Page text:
Seymourpowell designs app to make Stirling the “world’s first” AR city

The free app hopes to boost tourism in the city by offering an augmented layer of information while “gamifying local history”.

The new Stirling XP app allows the Scottish city of Stirling to become “the first fully Augmented Reality city in the world” thanks to a project by Stirling Council, BT and Seymourpowell.

Using Google’s new Geospatial platform and making use of Stirling’s 2021 investments in fibre and 5G networks, the project sees Stirling the first city to “deploy geospatial technology in a ‘city-wide’ project”, according to Chris Doughty, head of immersive experiences at Seymourpowell.

The app seeks to use interactive information, graphics and 3D models – as well as rewards and incentives – to “gamify” the historic city in order to boost its tourism after a pandemic slow-down.

An example of wayfinding in the app. Image: Stirling Council

While Stirling’s tourist destinations include the National Wallace Monuments and Stirling Castle the city centre “is rarely considered a tourist destination in itself”, Doughty explains.

One aspect of the project is virtual wayfinding, which offers a solution to the fact that much of the city is a conservation area, “placing restrictions on physical signage – both in terms of how it looks and where it can be placed”, Doughty says. Through the app, “large virtual signposts” at key junctions will direct visitors to a selected destination, but “unlike Google maps or the like”, he adds, “these waypoints create a route that is more enjoyable and engaging”.

The “Heads Up Display (HUD) mode”, will bring to life “hidden” stories in the architecture, such as “showing you what the street you are standing in looked like 100 years ago”, or reconstructing the “original Stirling Bridge from Wallace’s famous battle site”.

Image: Stirling Council

However, gamification can also offer added incentives to explore the city, according to Seymourpowell.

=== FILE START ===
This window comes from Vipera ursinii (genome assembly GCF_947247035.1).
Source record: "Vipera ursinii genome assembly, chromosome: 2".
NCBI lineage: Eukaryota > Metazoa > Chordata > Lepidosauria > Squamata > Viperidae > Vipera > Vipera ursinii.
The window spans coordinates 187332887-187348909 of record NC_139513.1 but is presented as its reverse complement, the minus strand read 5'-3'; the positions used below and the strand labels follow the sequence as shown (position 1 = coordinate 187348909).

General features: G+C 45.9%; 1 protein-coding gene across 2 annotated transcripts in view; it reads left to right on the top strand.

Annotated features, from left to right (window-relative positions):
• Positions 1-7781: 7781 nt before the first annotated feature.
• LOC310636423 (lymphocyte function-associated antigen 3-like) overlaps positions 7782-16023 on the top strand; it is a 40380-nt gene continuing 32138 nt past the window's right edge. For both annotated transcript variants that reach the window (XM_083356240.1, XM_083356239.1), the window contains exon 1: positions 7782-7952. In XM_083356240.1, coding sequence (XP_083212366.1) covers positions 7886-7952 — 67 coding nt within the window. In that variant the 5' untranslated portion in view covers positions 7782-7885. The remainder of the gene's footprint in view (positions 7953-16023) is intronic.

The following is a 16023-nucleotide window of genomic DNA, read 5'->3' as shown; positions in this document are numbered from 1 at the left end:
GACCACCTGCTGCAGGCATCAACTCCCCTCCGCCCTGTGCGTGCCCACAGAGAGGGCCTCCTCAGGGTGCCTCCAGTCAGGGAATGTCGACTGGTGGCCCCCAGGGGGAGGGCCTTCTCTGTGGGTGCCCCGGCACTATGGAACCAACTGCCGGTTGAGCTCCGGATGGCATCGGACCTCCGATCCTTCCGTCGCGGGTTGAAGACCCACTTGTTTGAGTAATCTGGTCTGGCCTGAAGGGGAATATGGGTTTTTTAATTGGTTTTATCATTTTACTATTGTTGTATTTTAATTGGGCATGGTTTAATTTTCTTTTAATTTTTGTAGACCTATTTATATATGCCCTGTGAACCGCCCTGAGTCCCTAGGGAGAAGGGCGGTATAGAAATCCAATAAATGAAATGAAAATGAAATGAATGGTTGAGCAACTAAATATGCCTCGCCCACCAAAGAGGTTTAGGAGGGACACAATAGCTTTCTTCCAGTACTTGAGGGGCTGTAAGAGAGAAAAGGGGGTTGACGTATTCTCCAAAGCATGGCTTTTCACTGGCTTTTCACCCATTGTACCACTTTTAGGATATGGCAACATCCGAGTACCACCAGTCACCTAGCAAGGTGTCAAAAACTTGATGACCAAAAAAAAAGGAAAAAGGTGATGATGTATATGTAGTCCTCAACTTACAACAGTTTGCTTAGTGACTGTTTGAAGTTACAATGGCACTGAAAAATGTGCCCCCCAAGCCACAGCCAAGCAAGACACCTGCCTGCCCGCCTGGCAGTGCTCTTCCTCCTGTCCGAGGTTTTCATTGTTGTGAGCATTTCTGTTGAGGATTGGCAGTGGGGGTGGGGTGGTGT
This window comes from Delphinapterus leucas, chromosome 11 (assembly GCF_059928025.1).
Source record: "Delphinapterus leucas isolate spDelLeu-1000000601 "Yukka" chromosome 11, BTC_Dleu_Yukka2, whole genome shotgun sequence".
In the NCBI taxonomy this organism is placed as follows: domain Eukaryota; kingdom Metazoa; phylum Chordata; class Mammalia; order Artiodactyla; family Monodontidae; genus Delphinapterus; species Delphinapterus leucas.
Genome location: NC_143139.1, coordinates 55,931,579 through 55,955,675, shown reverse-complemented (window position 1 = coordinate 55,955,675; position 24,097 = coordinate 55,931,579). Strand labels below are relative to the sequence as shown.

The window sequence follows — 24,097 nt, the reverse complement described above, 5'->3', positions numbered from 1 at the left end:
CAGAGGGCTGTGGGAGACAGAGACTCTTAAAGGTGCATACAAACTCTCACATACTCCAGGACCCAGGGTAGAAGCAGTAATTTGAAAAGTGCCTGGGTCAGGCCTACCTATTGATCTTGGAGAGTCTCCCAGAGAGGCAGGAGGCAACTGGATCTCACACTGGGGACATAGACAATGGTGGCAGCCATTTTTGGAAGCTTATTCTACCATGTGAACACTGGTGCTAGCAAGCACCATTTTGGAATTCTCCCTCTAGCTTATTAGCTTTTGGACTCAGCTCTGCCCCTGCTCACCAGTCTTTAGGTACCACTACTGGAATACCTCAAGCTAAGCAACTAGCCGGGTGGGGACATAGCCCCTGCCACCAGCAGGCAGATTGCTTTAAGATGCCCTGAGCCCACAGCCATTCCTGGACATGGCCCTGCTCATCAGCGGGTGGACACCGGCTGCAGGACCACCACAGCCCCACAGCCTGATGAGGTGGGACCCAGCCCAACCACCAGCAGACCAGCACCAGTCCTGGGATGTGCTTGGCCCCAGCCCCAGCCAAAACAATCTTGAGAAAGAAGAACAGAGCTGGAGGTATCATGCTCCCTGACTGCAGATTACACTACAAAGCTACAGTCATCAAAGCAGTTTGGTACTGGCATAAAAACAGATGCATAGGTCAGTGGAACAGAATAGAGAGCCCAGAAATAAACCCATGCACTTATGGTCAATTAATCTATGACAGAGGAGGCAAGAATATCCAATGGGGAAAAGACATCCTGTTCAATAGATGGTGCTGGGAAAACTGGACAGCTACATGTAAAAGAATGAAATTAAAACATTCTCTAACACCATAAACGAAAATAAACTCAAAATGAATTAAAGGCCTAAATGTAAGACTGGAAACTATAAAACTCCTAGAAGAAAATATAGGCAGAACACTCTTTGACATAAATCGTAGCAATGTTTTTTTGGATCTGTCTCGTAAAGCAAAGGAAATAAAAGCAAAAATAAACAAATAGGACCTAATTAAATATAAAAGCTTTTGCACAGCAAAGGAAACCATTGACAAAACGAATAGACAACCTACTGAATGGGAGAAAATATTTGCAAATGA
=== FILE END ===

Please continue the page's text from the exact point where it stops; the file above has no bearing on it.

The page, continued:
“Visitors who, for example, climb the steps of the National Wallace Monument will be rewarded with a 3D model of the landmark”, Doughty says. An exclusive view will become a “virtual souvenir”, Doughty adds.

Other gamified elements include “a quest for virtual wolves, lions and unicorns which are dotted around the city” to create a “personalised coat of arms”, while rewards range from social media filters – featuring war paint and traditional highland dress – to “detailed 3D models of key buildings and attractions”, Doughty says.

Stirling Council invested £200,000 in the project via funding from the Scottish Government’s Place Based Investment Programme.

In addition to boosting tourism, both council leader Chris Kane and Go Forth Stirling BID project director Danielle McRorie-Smith highlight the opportunities for local businesses to use the app, which, according to Seymourpowell, has a framework that is designed to be added to.

“The many independent and national businesses represented by the BID will benefit from a new way of promoting the experiences, goods and services they have to offer – whether that’s through the use of interactive posters and artwork or giving visitors the chance to explore inside buildings without ever leaving the footpath”, McRorie-Smith says.

She adds, “this is an exciting initiative which really taps into the expectations of visitors – especially those of the younger generation who grew up with technology”.

Chris Doughty from Seymourpowell, Stirling Council leader Chris Kane, and BT’s Alan Lees. Image: Stirling Council

Doughty comments on how the project “firmly positions Stirling as a world-class digital destination”, demonstrating “how Metaverse technology, when considered at an infrastructure level, can transcend the hype and actually deliver a better experience for people.

“Stirling Council have been farsighted and brave enough to lay the groundwork for a new paradigm for visitor experience in their city, which can evolve and grow with the needs and aspirations of the region.”

In the next phase of the app, VR headsets will allow those with restricted mobility to see the view from the Crown of the National Wallace Monument – only accessible by 246 steep steps – to allow the project to also “act as an exemplar of accessibility and inclusion”, Seymourpowell comments.

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